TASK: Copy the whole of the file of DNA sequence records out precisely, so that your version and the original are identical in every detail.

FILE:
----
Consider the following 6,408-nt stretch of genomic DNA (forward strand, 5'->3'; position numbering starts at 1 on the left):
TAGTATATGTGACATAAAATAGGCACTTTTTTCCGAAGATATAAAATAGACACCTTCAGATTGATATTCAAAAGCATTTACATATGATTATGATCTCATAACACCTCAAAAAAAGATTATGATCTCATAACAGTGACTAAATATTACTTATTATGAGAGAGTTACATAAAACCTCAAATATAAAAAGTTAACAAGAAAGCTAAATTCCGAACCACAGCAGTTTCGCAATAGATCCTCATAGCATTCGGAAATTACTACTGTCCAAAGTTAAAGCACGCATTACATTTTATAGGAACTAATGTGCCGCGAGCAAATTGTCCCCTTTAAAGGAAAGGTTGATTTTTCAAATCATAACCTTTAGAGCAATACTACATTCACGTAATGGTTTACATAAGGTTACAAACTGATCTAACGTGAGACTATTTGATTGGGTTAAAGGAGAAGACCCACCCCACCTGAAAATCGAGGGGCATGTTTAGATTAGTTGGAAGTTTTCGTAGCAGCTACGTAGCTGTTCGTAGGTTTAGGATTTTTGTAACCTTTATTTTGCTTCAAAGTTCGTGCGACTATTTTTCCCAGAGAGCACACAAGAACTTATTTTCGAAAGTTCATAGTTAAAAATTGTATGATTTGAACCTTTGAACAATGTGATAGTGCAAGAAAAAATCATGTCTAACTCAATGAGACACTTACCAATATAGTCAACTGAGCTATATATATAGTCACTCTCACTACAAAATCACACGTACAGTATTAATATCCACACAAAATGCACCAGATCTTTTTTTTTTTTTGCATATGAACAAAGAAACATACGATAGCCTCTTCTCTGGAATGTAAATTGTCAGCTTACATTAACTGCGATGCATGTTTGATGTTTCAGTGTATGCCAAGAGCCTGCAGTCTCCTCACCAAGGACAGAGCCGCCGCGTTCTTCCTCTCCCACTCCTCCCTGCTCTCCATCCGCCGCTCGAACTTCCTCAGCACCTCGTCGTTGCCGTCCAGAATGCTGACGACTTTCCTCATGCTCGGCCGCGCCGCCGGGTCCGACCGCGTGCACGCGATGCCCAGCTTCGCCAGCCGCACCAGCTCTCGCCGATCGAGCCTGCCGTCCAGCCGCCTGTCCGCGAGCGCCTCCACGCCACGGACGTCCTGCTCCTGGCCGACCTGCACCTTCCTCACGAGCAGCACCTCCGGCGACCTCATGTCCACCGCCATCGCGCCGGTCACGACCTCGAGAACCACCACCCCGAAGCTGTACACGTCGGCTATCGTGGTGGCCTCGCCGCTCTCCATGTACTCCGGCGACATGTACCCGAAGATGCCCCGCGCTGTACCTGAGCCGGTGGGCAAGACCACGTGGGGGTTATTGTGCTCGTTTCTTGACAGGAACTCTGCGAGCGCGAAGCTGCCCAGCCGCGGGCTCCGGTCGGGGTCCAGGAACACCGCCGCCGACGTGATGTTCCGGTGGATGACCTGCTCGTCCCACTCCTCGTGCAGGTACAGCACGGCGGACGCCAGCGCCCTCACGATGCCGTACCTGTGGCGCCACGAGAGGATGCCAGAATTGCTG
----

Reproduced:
Consider the following 6,408-nt stretch of genomic DNA (forward strand, 5'->3'; position numbering starts at 1 on the left):
TAGTATATGTGACATAAAATAGGCACTTTTTTCCGAAGATATAAAATAGACACCTTCAGATTGATATTCAAAAGCATTTACATATGATTATGATCTCATAACACCTCAAAAAAAGATTATGATCTCATAACAGTGACTAAATATTACTTATTATGAGAGAGTTACATAAAACCTCAAATATAAAAAGTTAACAAGAAAGCTAAATTCCGAACCACAGCAGTTTCGCAATAGATCCTCATAGCATTCGGAAATTACTACTGTCCAAAGTTAAAGCACGCATTACATTTTATAGGAACTAATGTGCCGCGAGCAAATTGTCCCCTTTAAAGGAAAGGTTGATTTTTCAAATCATAACCTTTAGAGCAATACTACATTCACGTAATGGTTTACATAAGGTTACAAACTGATCTAACGTGAGACTATTTGATTGGGTTAAAGGAGAAGACCCACCCCACCTGAAAATCGAGGGGCATGTTTAGATTAGTTGGAAGTTTTCGTAGCAGCTACGTAGCTGTTCGTAGGTTTAGGATTTTTGTAACCTTTATTTTGCTTCAAAGTTCGTGCGACTATTTTTCCCAGAGAGCACACAAGAACTTATTTTCGAAAGTTCATAGTTAAAAATTGTATGATTTGAACCTTTGAACAATGTGATAGTGCAAGAAAAAATCATGTCTAACTCAATGAGACACTTACCAATATAGTCAACTGAGCTATATATATAGTCACTCTCACTACAAAATCACACGTACAGTATTAATATCCACACAAAATGCACCAGATCTTTTTTTTTTTTTGCATATGAACAAAGAAACATACGATAGCCTCTTCTCTGGAATGTAAATTGTCAGCTTACATTAACTGCGATGCATGTTTGATGTTTCAGTGTATGCCAAGAGCCTGCAGTCTCCTCACCAAGGACAGAGCCGCCGCGTTCTTCCTCTCCCACTCCTCCCTGCTCTCCATCCGCCGCTCGAACTTCCTCAGCACCTCGTCGTTGCCGTCCAGAATGCTGACGACTTTCCTCATGCTCGGCCGCGCCGCCGGGTCCGACCGCGTGCACGCGATGCCCAGCTTCGCCAGCCGCACCAGCTCTCGCCGATCGAGCCTGCCGTCCAGCCGCCTGTCCGCGAGCGCCTCCACGCCACGGACGTCCTGCTCCTGGCCGACCTGCACCTTCCTCACGAGCAGCACCTCCGGCGACCTCATGTCCACCGCCATCGCGCCGGTCACGACCTCGAGAACCACCACCCCGAAGCTGTACACGTCGGCTATCGTGGTGGCCTCGCCGCTCTCCATGTACTCCGGCGACATGTACCCGAAGATGCCCCGCGCTGTACCTGAGCCGGTGGGCAAGACCACGTGGGGGTTATTGTGCTCGTTTCTTGACAGGAACTCTGCGAGCGCGAAGCTGCCCAGCCGCGGGCTCCGGTCGGGGTCCAGGAACACCGCCGCCGACGTGATGTTCCGGTGGATGACCTGCTCGTCCCACTCCTCGTGCAGGTACAGCACGGCGGACGCCAGCGCCCTCACGATGCCGTACCTGTGGCGCCACGAGAGGATGCCAGAATTGCTG